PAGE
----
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Why Kenya's nuclear dream must die for good

Radioactive waste is too dangerous to gamble with. [iStockphoto]

A climate scientist James Hansen warned the US. Congressional Committee in 2017 of a "long-term warming trend".

Since the 1970s, the planet has warmed by more than one degree Celsius, with an average increase of 0.2 degree Celsius per decade.

This is primarily due to our addiction to fossil fuels. To keep it at 1.5 degrees Celsius or, at worst, two degrees Celsius, well before 2050, fossil fuels must be progressively eliminated from the total energy mix. About 452 nuclear reactors are now in operation globally, producing 10 per cent of electricity.

They have prevented 55 Gt of CO2 emissions over the past five decades, equivalent to two years of the global energy-related CO2 emissions. While Kenya was to join this nuclear energy race much earlier, it was postponed to 2027, perhaps to pacify public outrage. But is this nuclear mania sustainable?

The expectation is to double the global nuclear grid capacity in three decades. That will require adding 37 new major nuclear reactors annually. So far, just about 10 have been added, and another 57 are in the pipeline or await installation. But even if this were achievable, the reactors will only remove four per cent of the current a 100 per cent carbon footprint by 2050.

Also, other issues would still be hair-splitting. Global nuclear proliferation is alarmingly on the rise, exacerbated by a nearly toothless disarmament regime. Countries have accumulated nuclear stockpiles in complete violation of international law. It won't come as a surprise if we have people with the incentive to selectively deploy nuclear stocks in a criminal act, even domestically, especially given how technology is now aiding criminal cunning. In addition, in a society like ours where disaster management is still rudimentary, a nuclear accident is possible.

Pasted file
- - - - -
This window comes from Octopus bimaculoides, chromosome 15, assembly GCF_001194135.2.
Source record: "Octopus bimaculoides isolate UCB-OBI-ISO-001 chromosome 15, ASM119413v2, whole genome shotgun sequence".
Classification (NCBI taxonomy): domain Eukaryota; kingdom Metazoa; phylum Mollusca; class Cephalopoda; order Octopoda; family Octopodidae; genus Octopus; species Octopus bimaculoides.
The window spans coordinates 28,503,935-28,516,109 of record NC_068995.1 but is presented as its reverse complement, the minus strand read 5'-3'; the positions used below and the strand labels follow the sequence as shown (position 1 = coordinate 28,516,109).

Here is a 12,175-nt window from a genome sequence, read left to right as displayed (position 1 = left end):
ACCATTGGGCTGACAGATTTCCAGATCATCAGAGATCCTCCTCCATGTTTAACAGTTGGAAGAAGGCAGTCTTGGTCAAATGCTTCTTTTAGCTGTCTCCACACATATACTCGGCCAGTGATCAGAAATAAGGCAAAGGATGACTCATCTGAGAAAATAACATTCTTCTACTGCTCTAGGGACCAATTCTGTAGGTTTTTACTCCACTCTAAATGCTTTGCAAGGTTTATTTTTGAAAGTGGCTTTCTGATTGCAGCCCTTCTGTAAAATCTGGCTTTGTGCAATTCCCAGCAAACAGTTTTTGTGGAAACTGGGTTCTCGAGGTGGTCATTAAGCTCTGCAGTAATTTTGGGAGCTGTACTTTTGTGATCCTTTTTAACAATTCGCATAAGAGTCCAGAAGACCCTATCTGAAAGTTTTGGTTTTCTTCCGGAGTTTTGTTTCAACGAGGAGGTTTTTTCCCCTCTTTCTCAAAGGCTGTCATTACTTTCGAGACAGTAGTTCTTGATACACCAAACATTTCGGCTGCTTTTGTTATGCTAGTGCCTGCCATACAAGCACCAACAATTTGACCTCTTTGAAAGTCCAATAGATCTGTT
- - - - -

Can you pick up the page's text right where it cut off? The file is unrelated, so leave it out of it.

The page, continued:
And where will we obtain funds for the very complex set of resources required at all times to keep the installation operational given the already tight national budget? That brings the issue of cost. Building a nuclear reactor takes roughly a decade or two. Given the severity of the climate crisis and our propensity for political squabbling, that is an expensive investment. The current fossil-fueled plants will continue to emit CO2 while awaiting substitution. What’s more, emissions will take place even during nuclear installation, aggravating hyperlocal climatic shocks.

Even worse, the project might not succeed since the resources set aside for installation might be misappropriated. Perhaps where things get dicey is with the generation cost. Nuclear energy costs between $112 and $189 per megawatt-hour (MWh), whereas solar energy costs between $36 and $44 and onshore wind costs between $29 and $56.

But the moral question is: Should energy be produced at the expense of human and environmental health? Simply put, radioactive waste is too dangerous to gamble with. Our biodiverse flora and fauna could be destroyed, and a persistent transgenerational disease could result. Kenya’s future is in renewable energy. The nuclear dream must die.

-Charles Onyango, a Global Impact Fellow at Moving Worlds Institute